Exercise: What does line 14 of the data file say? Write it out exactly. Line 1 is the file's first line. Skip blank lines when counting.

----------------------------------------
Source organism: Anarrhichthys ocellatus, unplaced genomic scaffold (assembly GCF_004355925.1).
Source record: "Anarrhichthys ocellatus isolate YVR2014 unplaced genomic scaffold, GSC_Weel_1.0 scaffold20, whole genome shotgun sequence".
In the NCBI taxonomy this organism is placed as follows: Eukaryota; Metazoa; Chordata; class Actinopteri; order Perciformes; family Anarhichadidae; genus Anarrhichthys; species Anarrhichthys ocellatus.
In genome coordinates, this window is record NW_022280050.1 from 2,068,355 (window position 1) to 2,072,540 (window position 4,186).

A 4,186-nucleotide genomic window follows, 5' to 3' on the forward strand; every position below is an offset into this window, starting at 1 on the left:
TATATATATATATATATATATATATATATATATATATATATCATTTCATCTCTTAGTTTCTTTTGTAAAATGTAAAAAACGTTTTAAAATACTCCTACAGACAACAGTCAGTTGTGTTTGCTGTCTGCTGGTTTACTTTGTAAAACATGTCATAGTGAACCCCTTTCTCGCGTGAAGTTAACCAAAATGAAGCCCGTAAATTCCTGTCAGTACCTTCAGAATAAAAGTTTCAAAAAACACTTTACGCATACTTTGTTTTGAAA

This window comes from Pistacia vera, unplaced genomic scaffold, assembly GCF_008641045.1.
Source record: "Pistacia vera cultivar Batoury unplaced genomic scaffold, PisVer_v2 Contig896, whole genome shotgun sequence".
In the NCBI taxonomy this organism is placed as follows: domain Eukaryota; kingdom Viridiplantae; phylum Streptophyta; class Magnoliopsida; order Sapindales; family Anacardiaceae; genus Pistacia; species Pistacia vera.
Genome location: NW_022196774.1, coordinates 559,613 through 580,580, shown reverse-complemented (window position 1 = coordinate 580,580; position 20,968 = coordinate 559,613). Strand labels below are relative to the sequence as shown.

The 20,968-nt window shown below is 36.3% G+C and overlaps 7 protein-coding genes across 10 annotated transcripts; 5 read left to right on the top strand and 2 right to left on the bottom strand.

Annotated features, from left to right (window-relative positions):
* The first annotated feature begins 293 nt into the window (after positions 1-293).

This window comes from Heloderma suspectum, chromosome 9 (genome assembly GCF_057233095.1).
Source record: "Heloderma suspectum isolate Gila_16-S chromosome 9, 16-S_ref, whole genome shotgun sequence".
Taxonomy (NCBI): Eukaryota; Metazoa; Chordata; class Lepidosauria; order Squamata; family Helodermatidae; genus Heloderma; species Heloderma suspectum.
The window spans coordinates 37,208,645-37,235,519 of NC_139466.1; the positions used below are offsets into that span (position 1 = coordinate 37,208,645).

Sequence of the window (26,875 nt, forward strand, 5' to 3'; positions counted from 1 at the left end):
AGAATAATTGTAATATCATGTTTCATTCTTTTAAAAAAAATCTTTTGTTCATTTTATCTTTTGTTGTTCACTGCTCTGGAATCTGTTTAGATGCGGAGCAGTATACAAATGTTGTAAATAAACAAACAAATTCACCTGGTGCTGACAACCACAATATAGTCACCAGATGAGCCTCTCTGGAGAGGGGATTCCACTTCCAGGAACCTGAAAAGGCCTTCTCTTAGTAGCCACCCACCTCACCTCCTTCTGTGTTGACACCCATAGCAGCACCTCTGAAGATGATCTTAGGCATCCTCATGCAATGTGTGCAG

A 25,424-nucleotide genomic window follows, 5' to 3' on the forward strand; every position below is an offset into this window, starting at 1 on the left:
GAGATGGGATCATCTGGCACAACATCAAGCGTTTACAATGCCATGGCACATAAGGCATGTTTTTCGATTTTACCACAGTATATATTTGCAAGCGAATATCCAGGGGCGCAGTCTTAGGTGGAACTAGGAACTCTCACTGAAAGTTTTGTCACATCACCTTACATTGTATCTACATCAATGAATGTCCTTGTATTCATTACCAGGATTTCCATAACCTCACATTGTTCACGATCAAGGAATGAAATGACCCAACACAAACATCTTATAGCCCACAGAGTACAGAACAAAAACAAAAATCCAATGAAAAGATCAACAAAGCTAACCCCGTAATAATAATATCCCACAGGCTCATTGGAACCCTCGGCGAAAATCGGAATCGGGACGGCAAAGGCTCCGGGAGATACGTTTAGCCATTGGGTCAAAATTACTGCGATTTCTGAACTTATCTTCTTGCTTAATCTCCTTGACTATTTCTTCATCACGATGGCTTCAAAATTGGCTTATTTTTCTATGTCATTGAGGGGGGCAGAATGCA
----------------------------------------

This window comes from Heloderma suspectum, chromosome 9 (genome assembly GCF_057233095.1).